One question I have been thinking about when thinking of eating disorders is, IS THERE FULL RECOVERY? What is considered full recovery? I mean, obviously if you have bulimia and stop purging, then you have reached recovery in that respect, but what about anorexia? If you are not restricting calories, not working out to extremes (or working out at all), not taking anything to intentionally make you lose weight, but it still takes you hours at the grocery store to pick out foods that constitute a meal that someone who had never had an eating disorder would consider a meal, you can still remember a whole list of the calorie and fat contents of foods and you are losing weight, is that recovered? At what point are you considered recovered?
Grab your blankets and beverage kids. Story time!!!! 🙂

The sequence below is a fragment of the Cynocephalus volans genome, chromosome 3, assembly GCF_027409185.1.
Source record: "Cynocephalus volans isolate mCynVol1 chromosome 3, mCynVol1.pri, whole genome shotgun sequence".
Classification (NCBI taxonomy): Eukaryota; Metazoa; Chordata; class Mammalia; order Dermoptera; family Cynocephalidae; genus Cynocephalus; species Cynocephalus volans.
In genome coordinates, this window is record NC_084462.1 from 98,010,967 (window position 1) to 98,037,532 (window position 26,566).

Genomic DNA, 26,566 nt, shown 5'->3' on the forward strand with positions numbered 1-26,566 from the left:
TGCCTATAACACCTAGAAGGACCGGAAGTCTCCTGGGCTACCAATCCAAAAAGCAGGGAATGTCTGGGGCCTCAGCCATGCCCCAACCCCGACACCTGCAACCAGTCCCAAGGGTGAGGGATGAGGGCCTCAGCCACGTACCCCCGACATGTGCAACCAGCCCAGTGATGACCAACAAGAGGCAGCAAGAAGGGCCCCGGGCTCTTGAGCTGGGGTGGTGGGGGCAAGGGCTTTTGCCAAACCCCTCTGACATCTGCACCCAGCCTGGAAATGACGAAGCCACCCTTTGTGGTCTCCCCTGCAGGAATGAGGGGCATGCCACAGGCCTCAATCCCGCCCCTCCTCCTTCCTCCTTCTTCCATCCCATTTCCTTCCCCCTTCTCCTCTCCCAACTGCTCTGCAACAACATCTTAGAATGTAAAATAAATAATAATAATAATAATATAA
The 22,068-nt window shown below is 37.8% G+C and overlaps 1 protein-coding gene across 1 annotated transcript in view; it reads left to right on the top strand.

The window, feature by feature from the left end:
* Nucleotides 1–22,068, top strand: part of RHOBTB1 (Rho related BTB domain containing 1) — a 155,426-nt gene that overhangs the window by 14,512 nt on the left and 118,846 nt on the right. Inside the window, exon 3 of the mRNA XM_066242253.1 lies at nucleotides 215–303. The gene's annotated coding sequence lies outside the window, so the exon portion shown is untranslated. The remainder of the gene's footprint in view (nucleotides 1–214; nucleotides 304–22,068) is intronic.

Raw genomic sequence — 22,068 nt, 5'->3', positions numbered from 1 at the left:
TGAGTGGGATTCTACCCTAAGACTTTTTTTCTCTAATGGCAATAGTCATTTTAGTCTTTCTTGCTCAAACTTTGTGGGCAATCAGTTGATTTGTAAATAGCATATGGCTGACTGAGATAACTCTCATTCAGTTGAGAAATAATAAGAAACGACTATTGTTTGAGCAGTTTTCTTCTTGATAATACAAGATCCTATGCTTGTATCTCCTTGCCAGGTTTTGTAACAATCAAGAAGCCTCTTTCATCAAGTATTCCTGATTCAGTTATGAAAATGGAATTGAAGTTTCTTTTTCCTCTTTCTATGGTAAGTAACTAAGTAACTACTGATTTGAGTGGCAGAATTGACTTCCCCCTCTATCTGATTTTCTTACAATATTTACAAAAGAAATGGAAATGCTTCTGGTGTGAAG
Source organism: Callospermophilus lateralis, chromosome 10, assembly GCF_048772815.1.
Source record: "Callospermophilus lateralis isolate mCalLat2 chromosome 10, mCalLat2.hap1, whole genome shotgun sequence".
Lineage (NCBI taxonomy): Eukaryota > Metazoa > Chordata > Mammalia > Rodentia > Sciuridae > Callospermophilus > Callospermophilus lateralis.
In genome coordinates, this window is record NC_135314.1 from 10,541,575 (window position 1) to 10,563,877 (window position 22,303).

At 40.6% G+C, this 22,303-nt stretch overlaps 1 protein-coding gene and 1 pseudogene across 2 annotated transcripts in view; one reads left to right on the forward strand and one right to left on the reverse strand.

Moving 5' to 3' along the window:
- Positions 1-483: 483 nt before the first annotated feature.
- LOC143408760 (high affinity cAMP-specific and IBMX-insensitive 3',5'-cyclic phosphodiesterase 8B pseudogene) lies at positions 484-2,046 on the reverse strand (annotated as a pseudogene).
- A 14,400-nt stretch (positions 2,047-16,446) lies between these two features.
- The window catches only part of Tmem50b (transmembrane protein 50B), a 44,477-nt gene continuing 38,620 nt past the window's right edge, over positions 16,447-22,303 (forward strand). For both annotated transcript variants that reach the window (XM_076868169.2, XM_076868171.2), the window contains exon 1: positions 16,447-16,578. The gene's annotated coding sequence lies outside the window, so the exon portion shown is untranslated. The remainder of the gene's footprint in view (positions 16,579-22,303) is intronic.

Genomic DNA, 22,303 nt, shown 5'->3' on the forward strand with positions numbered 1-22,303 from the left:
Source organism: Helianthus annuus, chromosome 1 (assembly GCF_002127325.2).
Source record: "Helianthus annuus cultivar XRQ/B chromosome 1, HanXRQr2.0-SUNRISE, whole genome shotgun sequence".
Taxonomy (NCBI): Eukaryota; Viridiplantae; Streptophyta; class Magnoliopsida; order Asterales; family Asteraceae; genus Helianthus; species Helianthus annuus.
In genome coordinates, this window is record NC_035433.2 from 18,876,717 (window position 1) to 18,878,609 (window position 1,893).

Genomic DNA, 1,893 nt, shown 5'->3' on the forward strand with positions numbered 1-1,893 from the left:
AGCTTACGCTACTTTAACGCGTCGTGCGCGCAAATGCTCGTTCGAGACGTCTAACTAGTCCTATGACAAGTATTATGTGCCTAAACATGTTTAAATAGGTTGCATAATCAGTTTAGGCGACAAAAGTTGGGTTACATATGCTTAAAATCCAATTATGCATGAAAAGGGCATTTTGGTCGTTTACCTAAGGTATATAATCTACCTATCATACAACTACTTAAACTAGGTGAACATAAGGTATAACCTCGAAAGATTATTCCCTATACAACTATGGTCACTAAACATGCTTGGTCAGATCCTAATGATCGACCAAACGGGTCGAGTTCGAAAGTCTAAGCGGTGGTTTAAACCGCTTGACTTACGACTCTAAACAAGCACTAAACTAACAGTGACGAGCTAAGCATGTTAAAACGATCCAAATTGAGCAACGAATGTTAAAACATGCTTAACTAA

I am so lucky that in 2004, when I finally decided to stop the bullshit efforts of college campus doctors that did nothing but give me some Zoloft (which was so harsh on my stomach I had constant nausea which made my eating disorder worse), I chose to get some real, serious help by a psychotherapist that specialized in eating disorders, but also treated bipolar disorder. I mean, at that point, I was now working full time in a career and for the first time ever had my own health insurance, so why not use it to get the help I needed since I obviously was doing a piss poor job of getting rid of it on my own. He treated me for my eating disorders and around 2006, when I believed I was finally approaching recovery, I ended up in the hospital and came out with a diagnosis of Bipolar II. Even more fortunate for me, my doctor had done rounds at that particular hospital and in their psych facility so they gave him the professional courtesy to treat me while I was in there. (Before they granted him that though, I had 2 other doctors that tried to treat me. One told me I just had an anger issue with my boss, the other kept trying to force me to take Welbutrin even though my doctor had told me that I was never to be on that medication again because of my eating disorder history. He had put me on it before for the period of a month as a scare tactic to get me to discontinue purging and with my scardey cat ass, it sure worked. I stopped purging and haven’t purged since! But, he also said that I should never be put on it again, just in case. I raised a stink because this doctor was putting me on it despite my protests and my continuing declarations of my eating disorder history and gave him my doctors business card with instructions to contact my current doctor to verify. They did one better and just brought HIM in to treat me.) So, my doctor has my full history with eating disorders and bipolar disorder and monitors both. Why do I think this is so great? Well, when someone tries to give you something that you aren’t supposed to give to people with a history of eating disorders, he sure knows not to give that to me! 🙂 Not just that though, but he knows that if certain medications for bipolar disorder are going to cause extreme weight gain, he won’t use those in my treatment. He knows to test my blood levels CONSTANTLY because I am on lithium and any changes in my thyroid, either hyper or hypo, could potentially send me back to old habits. But, he also knows that some of my life stressors can cause weight loss, regardless, and some medications that he starts me out on can cause weight loss at first, depending on the combination with other medications, but will be careful to monitor that and make sure that after being on the medication for some time, those old habits do NOT come back.